Abstract: My research in the Tsai lab aimed to characterize the neural pathways involved in maintaining energy homeostasis in mice. Beginning with a neural dysfunction arising from the cerebellum, I then used both chemo- and optogenetic techniques to locally manipulate neuronal activity in the cerebellum. Feeding assays were used to verify the hypothesized pathway and to verify that regions along our proposed circuit play a role in energy homeostasis by mediating energy intake.
"Research is difficult and takes time, passion, and a certain mentality to progress - the Green Fellowship allowed me to explore research in a way that helped me discover and validate my dedication to this field of study. "
What does research mean to you? Research science is one way to understand the world. The ability to conduct research properly is a vital skill in my attempt to understand and convey the mechanisms of, in my case, the brain and how it mediates mental health disease and behavior.I applied to become a Green Fellow to conduct research. I have known of my passion for research and this program was my chance to explore a new area of science. This and the chance to operate full-time in a lab for an entire semester drew me to the Green Fellowship. I’m honestly surprised by the scope of the program and I am glad I had the opportunity to be a Green Fellow. The Green Fellowship provided the opportunity to delve into a subject in which I had no prior experience and allowed me to leave with a working understanding of the work I hope to do in the future. Whether you know that research is for you like I did or you think it could be an option in your future, becoming a Green Fellow will give you a taste of what it means to be a research scientist. I throw my all into this experience and the results impressed me.
Tell us about your journey. From the moment I transferred to UTD in 2015 I wanted to enter the Green Fellowship. I earned good grades, wrote and revised my essays, received recommendation letters and applied to be a 2016 Green Fellow. I didn’t get in. I kept at it, staying involved and asking Green Fellows what I needed to do to be accepted into the program. I became more involved on campus, acquired lab experience and applied again and was accepted into the 2017 cohort. My expectations after all that were met with what I thought the program would be and more. Between the rigor and higher expectations from my supervisor and my commitment and quality of work I was stretched thin. I was held to a higher standard as a research intern at UTSW and I believe I rose to the challenge. Most important, I enjoyed the thrill of research. That’s not to say I was a perfect researcher. I took for granted many aspects of my projects, working hard instead of thinking about what experiments I was running. While I acquired data I found that by the end of the Fellowship I’d only scratched the shallowest level of understanding as to why I was doing what I was doing a particular experiment. My biggest piece of advice would be to ask questions. It helps you understand what you’re doing and why you’re doing it. No matter where you are in your project or how far into the semester it is never stop asking questions.I’m rather plain when it comes to my career path. Since high school I have wanted to become a doctor and study mental health. When I entered my community college and learned of combined MD/PhD programs I knew what I wanted to do as a career. Since then my time has been spent growing as both a clinician and scientist. It takes a lot of work but it’s all worthwhile if it’s what you want to do. That said, the program was everything I needed it to be. It helped broaden my understanding of a new discipline of science and introduced me to presenting my work, and the dedication required to conduct research as a career. The Green Fellowship didn’t open my eyes to my love of research- I already knew what I wanted to do before entering the program. The Green Fellowship did allow me to discover my interest in an entirely new brand of research science and for that I am thankful.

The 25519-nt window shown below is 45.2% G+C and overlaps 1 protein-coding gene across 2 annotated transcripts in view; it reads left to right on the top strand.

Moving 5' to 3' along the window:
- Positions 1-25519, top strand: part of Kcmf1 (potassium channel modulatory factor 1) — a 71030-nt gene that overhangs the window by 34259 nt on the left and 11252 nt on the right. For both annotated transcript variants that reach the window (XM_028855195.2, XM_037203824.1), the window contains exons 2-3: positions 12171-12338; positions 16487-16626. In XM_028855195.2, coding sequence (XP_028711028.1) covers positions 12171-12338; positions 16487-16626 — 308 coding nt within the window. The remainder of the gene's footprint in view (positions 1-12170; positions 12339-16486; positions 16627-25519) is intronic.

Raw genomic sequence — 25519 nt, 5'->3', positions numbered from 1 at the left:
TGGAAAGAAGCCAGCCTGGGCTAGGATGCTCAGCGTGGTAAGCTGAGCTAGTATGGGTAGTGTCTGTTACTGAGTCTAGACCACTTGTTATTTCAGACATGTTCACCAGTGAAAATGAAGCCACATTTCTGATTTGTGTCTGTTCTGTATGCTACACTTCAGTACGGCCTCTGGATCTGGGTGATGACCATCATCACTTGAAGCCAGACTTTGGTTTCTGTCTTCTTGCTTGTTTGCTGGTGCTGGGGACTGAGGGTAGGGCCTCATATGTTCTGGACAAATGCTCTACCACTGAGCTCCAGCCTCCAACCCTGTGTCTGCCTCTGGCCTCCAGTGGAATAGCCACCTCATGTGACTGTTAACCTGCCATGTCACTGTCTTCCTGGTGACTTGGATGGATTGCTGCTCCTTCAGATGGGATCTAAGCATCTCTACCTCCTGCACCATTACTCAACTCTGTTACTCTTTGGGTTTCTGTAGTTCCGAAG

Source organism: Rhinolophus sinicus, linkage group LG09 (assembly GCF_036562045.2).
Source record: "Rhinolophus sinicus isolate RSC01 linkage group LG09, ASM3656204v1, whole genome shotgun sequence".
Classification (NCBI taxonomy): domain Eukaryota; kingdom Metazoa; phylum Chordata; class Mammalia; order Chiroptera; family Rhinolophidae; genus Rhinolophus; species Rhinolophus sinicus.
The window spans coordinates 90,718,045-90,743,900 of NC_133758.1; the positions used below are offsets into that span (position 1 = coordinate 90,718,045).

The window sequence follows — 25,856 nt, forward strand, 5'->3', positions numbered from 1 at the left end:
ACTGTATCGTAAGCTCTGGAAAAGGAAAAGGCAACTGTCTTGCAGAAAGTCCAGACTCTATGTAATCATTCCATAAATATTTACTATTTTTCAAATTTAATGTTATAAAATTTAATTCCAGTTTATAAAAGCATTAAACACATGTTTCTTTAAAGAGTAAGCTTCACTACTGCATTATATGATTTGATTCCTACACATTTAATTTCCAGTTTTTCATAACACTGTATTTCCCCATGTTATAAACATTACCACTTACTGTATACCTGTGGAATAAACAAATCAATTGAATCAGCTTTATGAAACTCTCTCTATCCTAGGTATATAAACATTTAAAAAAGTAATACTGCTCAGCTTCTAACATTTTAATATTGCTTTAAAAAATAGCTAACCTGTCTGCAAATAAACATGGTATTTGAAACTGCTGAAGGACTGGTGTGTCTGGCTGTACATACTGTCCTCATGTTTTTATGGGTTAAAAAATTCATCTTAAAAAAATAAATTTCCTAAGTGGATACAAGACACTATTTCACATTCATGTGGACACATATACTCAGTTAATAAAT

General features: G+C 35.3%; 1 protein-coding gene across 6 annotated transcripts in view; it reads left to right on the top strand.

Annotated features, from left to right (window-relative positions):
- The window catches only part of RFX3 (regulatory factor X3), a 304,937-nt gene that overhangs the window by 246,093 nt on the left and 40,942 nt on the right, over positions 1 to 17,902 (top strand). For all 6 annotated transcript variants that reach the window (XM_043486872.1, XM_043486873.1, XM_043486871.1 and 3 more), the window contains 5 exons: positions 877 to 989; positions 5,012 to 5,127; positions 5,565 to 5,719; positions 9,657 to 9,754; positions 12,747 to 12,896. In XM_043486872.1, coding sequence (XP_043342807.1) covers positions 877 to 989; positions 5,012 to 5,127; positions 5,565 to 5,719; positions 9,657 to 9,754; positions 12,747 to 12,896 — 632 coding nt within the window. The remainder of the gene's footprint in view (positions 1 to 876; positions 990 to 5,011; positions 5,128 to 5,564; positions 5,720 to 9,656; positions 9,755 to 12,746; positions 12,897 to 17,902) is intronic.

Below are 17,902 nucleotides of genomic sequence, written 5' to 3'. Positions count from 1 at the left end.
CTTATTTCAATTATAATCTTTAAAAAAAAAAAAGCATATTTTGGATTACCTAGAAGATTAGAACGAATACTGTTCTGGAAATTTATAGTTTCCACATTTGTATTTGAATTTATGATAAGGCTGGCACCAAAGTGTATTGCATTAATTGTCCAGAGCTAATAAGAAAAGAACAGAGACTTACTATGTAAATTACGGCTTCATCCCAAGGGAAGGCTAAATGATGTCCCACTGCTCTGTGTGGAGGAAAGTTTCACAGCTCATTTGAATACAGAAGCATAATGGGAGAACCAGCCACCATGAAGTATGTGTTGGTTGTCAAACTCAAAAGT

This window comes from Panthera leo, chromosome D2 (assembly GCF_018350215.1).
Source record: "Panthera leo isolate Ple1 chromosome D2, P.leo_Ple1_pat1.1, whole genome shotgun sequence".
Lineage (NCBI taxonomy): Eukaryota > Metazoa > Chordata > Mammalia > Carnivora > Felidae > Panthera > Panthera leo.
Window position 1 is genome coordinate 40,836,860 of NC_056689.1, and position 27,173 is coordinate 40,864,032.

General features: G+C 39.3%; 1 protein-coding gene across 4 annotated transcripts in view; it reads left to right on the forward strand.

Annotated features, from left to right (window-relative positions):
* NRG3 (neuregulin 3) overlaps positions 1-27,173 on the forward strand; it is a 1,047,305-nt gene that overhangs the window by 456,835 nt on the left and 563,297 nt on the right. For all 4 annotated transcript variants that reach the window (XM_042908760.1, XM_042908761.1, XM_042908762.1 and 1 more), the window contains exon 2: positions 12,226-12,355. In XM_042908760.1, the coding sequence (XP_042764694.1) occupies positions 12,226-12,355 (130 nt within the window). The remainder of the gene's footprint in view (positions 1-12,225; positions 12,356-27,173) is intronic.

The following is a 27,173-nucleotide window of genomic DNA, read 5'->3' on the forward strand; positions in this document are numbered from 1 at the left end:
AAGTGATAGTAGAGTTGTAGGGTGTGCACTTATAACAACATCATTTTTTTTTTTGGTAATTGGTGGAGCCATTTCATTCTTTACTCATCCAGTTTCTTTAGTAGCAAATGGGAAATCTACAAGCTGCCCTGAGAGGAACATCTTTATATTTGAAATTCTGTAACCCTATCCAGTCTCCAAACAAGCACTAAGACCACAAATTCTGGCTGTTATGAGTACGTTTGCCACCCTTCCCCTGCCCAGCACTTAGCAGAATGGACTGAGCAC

What advice would you give for future Green Fellows? Talk with your mentor and get a clear picture of your project as soon as possible. There are few things more frustrating than getting sidelined to tasks you think you understand only to find out that your understanding is wrong on some detail. Talk to you mentor and lab members. They can help.
If any one element made conducting research in the Green Fellowship difficult it was knowing there were things- experiments, methodologies, ways of thinking- that I didn’t know I didn’t know about. The part of this experience that made up for this, made up for days of pouring over papers, staying late to collect data, and even wondering if research is right for me turned out to be the thing that put me off the most; finding out that there were concepts and ways to approach science I didn’t know I didn’t know about. Every ounce of information and experience I took from the Fellowship allowed the opportunity to ask questions and then ask questions about how I came to those questions. Research is difficult and takes time, passion, and a certain mentality to progress- the Green Fellowship allowed me to explore research in a way that helped me discover and validate my dedication to this field of study.